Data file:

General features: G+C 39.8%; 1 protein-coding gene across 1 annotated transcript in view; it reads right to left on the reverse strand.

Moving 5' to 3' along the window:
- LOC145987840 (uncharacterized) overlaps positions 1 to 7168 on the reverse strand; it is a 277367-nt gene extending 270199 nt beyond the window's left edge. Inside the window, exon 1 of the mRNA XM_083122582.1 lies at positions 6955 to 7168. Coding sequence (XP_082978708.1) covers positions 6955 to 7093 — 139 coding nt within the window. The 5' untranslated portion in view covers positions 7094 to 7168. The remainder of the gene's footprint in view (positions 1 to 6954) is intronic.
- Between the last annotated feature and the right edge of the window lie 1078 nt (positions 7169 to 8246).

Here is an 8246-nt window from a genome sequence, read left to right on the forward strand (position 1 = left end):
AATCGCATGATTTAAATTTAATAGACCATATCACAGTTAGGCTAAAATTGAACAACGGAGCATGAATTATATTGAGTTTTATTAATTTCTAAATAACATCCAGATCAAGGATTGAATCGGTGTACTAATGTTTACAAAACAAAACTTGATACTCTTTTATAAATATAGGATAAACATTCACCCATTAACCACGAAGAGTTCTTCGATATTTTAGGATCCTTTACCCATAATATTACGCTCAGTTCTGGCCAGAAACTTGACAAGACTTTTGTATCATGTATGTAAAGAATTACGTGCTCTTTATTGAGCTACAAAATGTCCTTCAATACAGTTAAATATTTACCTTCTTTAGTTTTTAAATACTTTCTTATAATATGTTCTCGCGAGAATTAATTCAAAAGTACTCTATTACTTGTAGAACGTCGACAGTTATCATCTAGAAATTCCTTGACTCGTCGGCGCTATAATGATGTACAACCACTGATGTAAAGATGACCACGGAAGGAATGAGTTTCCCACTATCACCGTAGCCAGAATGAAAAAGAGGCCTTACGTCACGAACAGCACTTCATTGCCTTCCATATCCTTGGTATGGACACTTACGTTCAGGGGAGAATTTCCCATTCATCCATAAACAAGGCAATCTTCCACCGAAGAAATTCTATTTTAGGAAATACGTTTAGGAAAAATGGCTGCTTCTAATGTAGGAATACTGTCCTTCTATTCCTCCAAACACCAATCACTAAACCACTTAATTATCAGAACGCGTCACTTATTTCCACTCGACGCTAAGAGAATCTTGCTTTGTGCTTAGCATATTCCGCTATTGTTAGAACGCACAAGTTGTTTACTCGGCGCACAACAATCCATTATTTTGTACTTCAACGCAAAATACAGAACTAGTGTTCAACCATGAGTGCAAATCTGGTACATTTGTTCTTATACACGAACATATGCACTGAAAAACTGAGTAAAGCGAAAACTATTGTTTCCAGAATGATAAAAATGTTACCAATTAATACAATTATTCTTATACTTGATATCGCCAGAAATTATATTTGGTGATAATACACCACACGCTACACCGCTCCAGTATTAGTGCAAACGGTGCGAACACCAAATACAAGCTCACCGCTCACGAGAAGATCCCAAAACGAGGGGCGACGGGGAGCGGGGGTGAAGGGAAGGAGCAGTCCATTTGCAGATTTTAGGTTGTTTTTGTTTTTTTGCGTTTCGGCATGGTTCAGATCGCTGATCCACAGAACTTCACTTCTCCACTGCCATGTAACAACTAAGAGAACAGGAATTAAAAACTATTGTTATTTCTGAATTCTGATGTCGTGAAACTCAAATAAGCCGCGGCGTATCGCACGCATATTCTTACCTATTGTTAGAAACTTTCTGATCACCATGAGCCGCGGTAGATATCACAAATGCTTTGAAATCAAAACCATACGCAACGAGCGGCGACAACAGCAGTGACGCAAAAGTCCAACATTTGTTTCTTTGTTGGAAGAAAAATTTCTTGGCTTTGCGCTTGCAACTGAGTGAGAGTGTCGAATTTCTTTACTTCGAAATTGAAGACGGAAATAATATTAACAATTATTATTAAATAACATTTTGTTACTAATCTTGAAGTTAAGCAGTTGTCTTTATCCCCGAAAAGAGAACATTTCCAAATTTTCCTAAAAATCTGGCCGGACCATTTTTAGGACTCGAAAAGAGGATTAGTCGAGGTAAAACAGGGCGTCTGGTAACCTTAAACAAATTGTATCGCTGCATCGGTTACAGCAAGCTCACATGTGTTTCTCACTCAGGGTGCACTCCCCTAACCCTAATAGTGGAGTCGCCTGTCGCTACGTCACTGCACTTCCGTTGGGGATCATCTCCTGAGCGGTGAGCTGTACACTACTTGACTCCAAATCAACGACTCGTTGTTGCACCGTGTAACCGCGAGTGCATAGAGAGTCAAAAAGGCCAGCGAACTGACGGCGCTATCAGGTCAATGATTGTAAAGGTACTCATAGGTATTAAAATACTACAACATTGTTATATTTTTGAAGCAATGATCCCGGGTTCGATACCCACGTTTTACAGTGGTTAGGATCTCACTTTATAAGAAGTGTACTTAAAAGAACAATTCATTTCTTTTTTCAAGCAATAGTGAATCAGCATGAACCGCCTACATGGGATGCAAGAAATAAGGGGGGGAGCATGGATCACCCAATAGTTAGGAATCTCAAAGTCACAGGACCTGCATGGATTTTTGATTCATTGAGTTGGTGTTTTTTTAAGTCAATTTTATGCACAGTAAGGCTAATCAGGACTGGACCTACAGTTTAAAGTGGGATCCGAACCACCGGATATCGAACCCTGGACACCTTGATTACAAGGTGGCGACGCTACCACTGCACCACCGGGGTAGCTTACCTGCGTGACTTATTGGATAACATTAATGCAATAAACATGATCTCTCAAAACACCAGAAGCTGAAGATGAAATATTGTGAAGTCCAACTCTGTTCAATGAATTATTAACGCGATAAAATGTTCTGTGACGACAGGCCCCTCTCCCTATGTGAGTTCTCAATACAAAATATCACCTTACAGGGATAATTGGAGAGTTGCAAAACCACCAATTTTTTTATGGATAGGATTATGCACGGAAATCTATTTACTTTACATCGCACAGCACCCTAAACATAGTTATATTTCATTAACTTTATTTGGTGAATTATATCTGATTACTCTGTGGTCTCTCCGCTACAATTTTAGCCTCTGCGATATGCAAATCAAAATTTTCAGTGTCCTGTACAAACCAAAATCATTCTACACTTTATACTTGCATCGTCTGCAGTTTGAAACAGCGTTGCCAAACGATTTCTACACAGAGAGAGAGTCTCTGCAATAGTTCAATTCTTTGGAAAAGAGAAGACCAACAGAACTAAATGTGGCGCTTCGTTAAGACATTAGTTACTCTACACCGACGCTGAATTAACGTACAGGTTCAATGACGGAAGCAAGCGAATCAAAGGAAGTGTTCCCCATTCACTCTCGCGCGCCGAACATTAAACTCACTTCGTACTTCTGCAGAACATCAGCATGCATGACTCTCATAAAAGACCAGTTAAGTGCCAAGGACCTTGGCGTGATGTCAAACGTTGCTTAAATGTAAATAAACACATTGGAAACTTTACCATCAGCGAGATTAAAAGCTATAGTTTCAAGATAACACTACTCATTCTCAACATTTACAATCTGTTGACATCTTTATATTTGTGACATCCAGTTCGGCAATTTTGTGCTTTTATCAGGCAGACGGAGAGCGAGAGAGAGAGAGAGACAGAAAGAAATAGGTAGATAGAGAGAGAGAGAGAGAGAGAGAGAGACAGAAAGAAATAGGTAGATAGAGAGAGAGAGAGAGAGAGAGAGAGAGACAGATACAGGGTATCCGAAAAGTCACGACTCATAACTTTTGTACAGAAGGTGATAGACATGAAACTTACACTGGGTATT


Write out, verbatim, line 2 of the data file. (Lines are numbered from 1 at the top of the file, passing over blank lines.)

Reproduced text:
Moving 5' to 3' along the window: